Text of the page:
IDEAS home Printed from
   My bibliography  Save this article

Electoral incentives, institutions and rent-seeking


  • Ngo Van Long
  • Bodhisattva Sengupta


Purpose - The purpose of this paper is to investigate conditions under which voters’ comparison of relative performance between adjacent jurisdictions can help reduce rent-seeking by politicians. Design/methodology/approach - A theoretical model was developed to examine the effectiveness of yardstick competition in restraining political corruption, first under a static setting, and then under a dynamic setting, using optimal control theory and differential games. It is assumed that voters compare the performance of their incumbent government with that of a neighboring jurisdiction. The incumbent can provide a public good and extract rent, which are financed by imposing a distortionary tax on the population. Politicians derive utility from rent as well as from popularity. The stock of reputation builds up or decays over time. Reputation is decreasing in rent appropriation. Findings - Without assigning an Originality/value - This paper offers the first formal analysis, using differential games, of the role of the interaction between electoral considerations and neighborhood demonstration effects (with respect to relative rent extraction) in determining a politician's optimal rent-seeking behaviour.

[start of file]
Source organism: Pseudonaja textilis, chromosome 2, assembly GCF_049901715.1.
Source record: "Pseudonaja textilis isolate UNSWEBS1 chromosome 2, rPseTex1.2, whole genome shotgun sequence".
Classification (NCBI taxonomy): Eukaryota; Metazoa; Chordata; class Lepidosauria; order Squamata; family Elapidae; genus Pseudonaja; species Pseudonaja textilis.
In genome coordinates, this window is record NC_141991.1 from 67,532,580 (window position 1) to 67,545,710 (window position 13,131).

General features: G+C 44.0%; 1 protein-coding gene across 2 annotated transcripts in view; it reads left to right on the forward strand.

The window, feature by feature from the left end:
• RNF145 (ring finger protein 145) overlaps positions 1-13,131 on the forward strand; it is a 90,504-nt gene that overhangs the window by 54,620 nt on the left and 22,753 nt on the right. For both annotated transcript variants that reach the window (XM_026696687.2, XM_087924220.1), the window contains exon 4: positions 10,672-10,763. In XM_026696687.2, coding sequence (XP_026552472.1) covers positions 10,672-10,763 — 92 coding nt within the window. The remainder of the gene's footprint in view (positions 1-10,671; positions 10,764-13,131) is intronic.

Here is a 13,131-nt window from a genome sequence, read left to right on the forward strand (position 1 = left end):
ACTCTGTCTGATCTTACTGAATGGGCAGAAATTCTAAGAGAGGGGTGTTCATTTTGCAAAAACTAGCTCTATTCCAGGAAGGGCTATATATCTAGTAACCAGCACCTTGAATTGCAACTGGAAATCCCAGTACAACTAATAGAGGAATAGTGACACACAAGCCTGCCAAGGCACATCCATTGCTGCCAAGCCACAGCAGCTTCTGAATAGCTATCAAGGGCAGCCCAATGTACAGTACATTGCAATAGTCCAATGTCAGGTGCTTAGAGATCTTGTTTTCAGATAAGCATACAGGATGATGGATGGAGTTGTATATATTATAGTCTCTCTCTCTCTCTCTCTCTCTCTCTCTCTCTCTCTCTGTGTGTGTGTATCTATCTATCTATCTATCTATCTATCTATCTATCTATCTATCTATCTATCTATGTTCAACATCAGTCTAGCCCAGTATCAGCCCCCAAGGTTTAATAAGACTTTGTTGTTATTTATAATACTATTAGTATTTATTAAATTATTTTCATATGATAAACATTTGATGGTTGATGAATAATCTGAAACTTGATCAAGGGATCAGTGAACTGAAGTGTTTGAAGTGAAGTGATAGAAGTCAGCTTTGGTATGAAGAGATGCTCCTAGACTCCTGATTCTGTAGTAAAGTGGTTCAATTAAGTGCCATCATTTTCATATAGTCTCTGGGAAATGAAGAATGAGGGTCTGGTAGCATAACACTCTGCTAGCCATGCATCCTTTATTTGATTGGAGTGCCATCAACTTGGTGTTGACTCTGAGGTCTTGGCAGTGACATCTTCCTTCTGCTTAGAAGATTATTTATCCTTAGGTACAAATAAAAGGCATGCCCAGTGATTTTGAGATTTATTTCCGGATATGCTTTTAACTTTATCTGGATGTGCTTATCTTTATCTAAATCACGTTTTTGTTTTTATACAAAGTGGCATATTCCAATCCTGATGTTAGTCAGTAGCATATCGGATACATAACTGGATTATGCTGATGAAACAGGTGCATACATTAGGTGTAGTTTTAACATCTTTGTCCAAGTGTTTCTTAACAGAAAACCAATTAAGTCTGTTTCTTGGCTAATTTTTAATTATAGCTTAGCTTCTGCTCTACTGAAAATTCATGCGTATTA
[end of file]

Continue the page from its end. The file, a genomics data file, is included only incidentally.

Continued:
Suggested Citation

  • Ngo Van Long & Bodhisattva Sengupta, 2008. "Electoral incentives, institutions and rent-seeking," Indian Growth and Development Review, Emerald Group Publishing, vol. 1(2), pages 133-146, September.
  • Handle: RePEc:eme:igdrpp:v:1:y:2008:i:2:p:133-146

    Download full text from publisher

    File URL:
    Download Restriction: Access to full text is restricted to subscribers

    As the access to this document is restricted, you may want to search for a different version of it.


    All material on this site has been provided by the respective publishers and authors. You can help correct errors and omissions. When requesting a correction, please mention this item's handle: RePEc:eme:igdrpp:v:1:y:2008:i:2:p:133-146. See general information about how to correct material in RePEc.

    For technical questions regarding this item, or to correct its authors, title, abstract, bibliographic or download information, contact: (Virginia Chapman). General contact details of provider: .

    If you have authored this item and are not yet registered with RePEc, we encourage you to do it here. This allows to link your profile to this item. It also allows you to accept potential citations to this item that we are uncertain about.

    We have no references for this item. You can help adding them by using this form .

    If you know of missing items citing this one, you can help us creating those links by adding the relevant references in the same way as above, for each refering item. If you are a registered author of this item, you may also want to check the "citations" tab in your RePEc Author Service profile, as there may be some citations waiting for confirmation.

    Please note that corrections may take a couple of weeks to filter through the various RePEc services.

    IDEAS is a RePEc service hosted by the Research Division of the Federal Reserve Bank of St. Louis . RePEc uses bibliographic data supplied by the respective publishers.